Thunderstorms that originated in eastern Utah and along the Western Slope formed a squall line that produced damaging winds and power outages across the state Saturday afternoon, according to National Weather Service meteorologist Greg Hanson.
Wind damage was recorded in just about every corner of Colorado, from Durango to Sterling and from Greystone to Springfield. Trees and downed power lines knocked out electricity for thousands in the state, and pea-sized hail was reported in scattered areas, including Peyton, Pueblo and Manitou Springs.
Grand Junction recorded some flooding, but rain generally was not the problem. Trees were blown down by hurricane-force winds in Denver, Durango, Aurora and elsewhere. Shortly after 8 p.m. Saturday, about 45,000 Xcel customers across Colorado remained without power — most in and around Denver.
A hard rain’s gonna …
At end of Broncos march thru downtown, powerful storm blew in, and caught this car near Wash Park. pic.twitter.com/CyOfynB6kc
— Mark Kiszla (@markkiszla) June 6, 2020
Peak gusts reached 78 mph just after 4 p.m. in Denver, but Denver International Airport recorded only three-hundredths of an inch of rain.
“This was really an unusual setup for Colorado,” Hanson said. “We had a severe thunderstorm watch this morning in western Colorado. Thunderstorms normally just form over the mountains or foothills and over the plains. We already had very strong winds in lower part of the atmosphere, and it didn’t take a lot of energy from the thunderstorms to increase the wind.”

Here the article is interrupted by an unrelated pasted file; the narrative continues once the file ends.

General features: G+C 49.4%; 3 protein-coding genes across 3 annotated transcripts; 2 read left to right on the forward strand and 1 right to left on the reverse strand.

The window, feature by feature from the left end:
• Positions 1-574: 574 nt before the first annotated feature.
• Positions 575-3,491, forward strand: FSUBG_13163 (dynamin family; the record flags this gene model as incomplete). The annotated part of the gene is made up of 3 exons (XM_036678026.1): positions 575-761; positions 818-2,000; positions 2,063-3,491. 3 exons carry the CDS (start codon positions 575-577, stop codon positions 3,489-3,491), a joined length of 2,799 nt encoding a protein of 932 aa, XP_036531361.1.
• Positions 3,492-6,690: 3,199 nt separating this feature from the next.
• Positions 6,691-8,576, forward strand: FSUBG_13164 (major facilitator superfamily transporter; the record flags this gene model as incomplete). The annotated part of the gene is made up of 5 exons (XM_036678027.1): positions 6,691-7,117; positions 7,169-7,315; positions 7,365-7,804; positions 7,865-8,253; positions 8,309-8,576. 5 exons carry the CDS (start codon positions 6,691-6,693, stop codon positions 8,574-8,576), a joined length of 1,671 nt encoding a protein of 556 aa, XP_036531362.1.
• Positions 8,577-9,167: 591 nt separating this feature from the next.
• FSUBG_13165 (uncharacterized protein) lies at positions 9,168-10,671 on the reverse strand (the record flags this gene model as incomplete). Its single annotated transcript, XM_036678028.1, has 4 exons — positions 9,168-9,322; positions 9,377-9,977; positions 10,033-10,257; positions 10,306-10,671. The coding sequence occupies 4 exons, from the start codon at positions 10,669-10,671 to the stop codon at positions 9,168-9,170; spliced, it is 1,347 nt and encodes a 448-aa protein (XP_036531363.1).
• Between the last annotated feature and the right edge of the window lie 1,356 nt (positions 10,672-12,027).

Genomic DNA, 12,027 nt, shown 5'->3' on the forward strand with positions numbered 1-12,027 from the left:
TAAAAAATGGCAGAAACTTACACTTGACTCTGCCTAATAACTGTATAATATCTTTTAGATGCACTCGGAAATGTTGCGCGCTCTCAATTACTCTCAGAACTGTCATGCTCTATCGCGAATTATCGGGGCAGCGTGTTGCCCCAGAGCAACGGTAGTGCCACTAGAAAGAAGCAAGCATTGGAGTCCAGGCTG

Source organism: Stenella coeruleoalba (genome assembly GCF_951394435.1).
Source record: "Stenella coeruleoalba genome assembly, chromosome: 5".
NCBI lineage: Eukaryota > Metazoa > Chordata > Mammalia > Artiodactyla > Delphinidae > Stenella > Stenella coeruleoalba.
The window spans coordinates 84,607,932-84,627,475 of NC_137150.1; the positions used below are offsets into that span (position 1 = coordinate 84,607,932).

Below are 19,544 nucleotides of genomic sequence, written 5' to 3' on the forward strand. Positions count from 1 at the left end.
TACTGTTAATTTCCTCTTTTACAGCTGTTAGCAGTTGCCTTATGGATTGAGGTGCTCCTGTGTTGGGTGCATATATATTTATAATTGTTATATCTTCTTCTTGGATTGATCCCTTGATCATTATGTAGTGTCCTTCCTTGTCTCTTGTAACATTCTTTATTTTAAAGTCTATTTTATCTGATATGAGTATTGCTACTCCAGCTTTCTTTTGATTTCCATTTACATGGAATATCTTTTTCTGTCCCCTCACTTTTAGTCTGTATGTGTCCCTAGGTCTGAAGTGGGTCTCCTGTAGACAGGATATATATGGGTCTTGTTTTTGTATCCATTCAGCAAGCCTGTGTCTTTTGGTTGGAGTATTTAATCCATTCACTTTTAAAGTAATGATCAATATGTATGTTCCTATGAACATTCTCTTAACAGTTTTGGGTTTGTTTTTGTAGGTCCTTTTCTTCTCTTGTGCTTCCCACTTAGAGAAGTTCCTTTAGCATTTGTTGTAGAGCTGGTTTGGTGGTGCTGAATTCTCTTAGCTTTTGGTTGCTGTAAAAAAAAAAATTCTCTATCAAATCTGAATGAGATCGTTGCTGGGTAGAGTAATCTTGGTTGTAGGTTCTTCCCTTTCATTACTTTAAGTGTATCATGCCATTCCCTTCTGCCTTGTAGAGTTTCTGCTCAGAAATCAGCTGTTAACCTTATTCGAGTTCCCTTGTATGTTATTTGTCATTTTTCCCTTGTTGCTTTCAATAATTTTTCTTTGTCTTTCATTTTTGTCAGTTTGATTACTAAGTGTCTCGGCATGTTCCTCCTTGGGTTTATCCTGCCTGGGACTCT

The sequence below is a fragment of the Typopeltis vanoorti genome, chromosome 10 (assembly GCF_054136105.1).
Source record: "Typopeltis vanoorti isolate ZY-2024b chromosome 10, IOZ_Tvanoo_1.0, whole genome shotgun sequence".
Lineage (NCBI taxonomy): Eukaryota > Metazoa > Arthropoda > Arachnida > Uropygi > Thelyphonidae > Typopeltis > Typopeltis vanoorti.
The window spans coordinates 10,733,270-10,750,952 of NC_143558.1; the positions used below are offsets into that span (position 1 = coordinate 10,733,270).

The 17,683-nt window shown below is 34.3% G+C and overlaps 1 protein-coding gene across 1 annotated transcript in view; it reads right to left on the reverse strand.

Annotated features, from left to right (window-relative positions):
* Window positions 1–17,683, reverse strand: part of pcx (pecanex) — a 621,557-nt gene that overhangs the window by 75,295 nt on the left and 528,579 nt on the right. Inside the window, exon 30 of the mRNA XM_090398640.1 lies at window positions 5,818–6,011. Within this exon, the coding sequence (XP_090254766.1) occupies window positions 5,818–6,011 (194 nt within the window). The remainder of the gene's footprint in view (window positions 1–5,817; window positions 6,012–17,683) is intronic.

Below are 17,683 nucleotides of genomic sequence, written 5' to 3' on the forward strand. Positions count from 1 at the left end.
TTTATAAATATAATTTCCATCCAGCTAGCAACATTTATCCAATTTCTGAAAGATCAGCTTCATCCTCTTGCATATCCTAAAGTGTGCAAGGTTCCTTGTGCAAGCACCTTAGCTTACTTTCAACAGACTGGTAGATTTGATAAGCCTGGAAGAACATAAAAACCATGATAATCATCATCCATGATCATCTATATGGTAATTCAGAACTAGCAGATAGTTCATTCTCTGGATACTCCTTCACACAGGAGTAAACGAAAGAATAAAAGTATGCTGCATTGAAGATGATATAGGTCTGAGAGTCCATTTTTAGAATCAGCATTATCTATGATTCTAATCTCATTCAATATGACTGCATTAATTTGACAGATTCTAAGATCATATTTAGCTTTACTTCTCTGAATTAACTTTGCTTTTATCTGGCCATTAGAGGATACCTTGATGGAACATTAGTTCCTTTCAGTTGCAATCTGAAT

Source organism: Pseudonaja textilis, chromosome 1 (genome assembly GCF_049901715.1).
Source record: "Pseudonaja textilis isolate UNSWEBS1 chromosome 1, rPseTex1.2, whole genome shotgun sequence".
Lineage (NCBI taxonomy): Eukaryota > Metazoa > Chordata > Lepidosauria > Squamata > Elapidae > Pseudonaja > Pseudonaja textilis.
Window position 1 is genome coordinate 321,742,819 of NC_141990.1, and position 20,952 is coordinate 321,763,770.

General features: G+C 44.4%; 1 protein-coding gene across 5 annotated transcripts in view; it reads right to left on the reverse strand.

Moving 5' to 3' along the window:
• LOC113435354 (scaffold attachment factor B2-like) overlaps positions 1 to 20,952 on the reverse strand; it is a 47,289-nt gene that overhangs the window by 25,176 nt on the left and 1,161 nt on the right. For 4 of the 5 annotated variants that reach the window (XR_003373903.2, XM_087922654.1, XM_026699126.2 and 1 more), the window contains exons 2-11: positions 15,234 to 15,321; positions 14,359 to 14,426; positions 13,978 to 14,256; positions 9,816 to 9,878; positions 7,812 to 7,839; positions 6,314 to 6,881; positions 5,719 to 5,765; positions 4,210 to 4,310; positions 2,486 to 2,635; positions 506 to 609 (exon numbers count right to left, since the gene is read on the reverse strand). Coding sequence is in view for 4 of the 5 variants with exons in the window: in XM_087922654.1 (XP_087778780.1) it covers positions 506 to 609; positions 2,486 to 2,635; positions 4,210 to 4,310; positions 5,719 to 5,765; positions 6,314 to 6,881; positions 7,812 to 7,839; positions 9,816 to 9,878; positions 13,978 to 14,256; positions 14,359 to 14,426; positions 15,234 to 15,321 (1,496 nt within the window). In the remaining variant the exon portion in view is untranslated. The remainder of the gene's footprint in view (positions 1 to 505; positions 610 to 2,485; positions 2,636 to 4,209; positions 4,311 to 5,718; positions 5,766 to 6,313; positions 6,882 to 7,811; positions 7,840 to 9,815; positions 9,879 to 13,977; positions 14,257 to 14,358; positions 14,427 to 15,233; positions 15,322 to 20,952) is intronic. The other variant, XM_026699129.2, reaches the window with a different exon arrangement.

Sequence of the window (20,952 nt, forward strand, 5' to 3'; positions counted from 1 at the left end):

A gust of 110 mph was recorded about 3 p.m. in Winter Park. A forward speed above 100 mph is considered to be meteorologically off the charts. A one-hour radar loop showed the storm, which stretched across the state north to south, likely moving near 100 mph for an hour as it moved east. The storm speeds drew attention from meteorologists across the country on Saturday.
Other powerful winds recorded in the state included 86 mph in Buford, 85 mph in Cedar Point, 78 mph at Chatfield Reservoir, 79 mph at Copper Mountain, 78 mph at Barr Lake. Other reports of high wind came from the Moab, Utah, area and along southern Wyoming. Cheyenne reported winds of 70 mph.
Along the Front Range, some of the measurements were 69 mph at the Air Force Academy, 70 mph in Morrison and 63 mph at Buckley Air Force Base.
A sharp upper-level area of low pressure spinning through the West was responsible for the fast-moving storms. While winds at the upper levels of the atmosphere are typically confined to air well above the surface, the strong upward motion of Saturday’s storms allowed them to mix down to the surface. That led to wind speeds that topped 50 and even 60 mph across much of the Front Range on Saturday afternoon.
A sharp contrast between cool, dry air behind the system and warmer and more humid air ahead of it allowed for fast forward speeds of the storms as well.
Chris Bianchi of WeatherNation TV contributed to this report.
This content was originally published here.